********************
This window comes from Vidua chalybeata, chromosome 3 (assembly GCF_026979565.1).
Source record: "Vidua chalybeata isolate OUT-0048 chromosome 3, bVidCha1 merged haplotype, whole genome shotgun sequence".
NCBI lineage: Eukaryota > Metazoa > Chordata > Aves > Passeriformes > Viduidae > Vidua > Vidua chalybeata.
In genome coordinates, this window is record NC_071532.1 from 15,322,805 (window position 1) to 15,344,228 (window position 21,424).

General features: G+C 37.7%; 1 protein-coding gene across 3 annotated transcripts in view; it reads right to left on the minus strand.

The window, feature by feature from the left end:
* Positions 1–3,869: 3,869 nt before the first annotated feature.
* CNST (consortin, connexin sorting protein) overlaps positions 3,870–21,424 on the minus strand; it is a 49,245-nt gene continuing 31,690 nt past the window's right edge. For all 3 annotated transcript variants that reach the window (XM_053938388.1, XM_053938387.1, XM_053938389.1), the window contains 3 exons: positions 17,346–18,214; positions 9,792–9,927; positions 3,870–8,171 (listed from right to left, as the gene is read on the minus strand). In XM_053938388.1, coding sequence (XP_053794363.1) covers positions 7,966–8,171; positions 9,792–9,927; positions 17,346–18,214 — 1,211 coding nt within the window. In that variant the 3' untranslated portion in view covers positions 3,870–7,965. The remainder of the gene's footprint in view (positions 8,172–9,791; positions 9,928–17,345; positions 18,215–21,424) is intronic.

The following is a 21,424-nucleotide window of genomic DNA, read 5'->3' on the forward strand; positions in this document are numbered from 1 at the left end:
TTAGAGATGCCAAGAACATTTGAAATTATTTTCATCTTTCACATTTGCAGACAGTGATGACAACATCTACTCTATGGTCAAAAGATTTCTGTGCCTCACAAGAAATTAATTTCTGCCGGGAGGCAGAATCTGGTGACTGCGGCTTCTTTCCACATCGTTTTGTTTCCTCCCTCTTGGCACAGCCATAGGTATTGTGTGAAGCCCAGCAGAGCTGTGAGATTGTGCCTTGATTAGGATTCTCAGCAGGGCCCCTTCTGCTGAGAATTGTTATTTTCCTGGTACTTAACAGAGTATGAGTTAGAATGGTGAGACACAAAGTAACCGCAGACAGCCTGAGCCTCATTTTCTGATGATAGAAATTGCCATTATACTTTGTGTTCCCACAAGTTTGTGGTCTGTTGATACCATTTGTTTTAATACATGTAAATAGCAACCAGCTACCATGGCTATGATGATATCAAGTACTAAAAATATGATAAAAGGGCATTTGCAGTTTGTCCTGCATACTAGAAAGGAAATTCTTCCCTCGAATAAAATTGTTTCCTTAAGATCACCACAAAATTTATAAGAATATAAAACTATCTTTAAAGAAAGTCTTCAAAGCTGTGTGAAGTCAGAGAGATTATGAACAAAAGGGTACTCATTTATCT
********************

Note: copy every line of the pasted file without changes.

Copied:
This window comes from Vidua chalybeata, chromosome 3 (assembly GCF_026979565.1).
Source record: "Vidua chalybeata isolate OUT-0048 chromosome 3, bVidCha1 merged haplotype, whole genome shotgun sequence".
NCBI lineage: Eukaryota > Metazoa > Chordata > Aves > Passeriformes > Viduidae > Vidua > Vidua chalybeata.
In genome coordinates, this window is record NC_071532.1 from 15,322,805 (window position 1) to 15,344,228 (window position 21,424).

General features: G+C 37.7%; 1 protein-coding gene across 3 annotated transcripts in view; it reads right to left on the minus strand.

The window, feature by feature from the left end:
* Positions 1–3,869: 3,869 nt before the first annotated feature.
* CNST (consortin, connexin sorting protein) overlaps positions 3,870–21,424 on the minus strand; it is a 49,245-nt gene continuing 31,690 nt past the window's right edge. For all 3 annotated transcript variants that reach the window (XM_053938388.1, XM_053938387.1, XM_053938389.1), the window contains 3 exons: positions 17,346–18,214; positions 9,792–9,927; positions 3,870–8,171 (listed from right to left, as the gene is read on the minus strand). In XM_053938388.1, coding sequence (XP_053794363.1) covers positions 7,966–8,171; positions 9,792–9,927; positions 17,346–18,214 — 1,211 coding nt within the window. In that variant the 3' untranslated portion in view covers positions 3,870–7,965. The remainder of the gene's footprint in view (positions 8,172–9,791; positions 9,928–17,345; positions 18,215–21,424) is intronic.

The following is a 21,424-nucleotide window of genomic DNA, read 5'->3' on the forward strand; positions in this document are numbered from 1 at the left end:
TTAGAGATGCCAAGAACATTTGAAATTATTTTCATCTTTCACATTTGCAGACAGTGATGACAACATCTACTCTATGGTCAAAAGATTTCTGTGCCTCACAAGAAATTAATTTCTGCCGGGAGGCAGAATCTGGTGACTGCGGCTTCTTTCCACATCGTTTTGTTTCCTCCCTCTTGGCACAGCCATAGGTATTGTGTGAAGCCCAGCAGAGCTGTGAGATTGTGCCTTGATTAGGATTCTCAGCAGGGCCCCTTCTGCTGAGAATTGTTATTTTCCTGGTACTTAACAGAGTATGAGTTAGAATGGTGAGACACAAAGTAACCGCAGACAGCCTGAGCCTCATTTTCTGATGATAGAAATTGCCATTATACTTTGTGTTCCCACAAGTTTGTGGTCTGTTGATACCATTTGTTTTAATACATGTAAATAGCAACCAGCTACCATGGCTATGATGATATCAAGTACTAAAAATATGATAAAAGGGCATTTGCAGTTTGTCCTGCATACTAGAAAGGAAATTCTTCCCTCGAATAAAATTGTTTCCTTAAGATCACCACAAAATTTATAAGAATATAAAACTATCTTTAAAGAAAGTCTTCAAAGCTGTGTGAAGTCAGAGAGATTATGAACAAAAGGGTACTCATTTATCT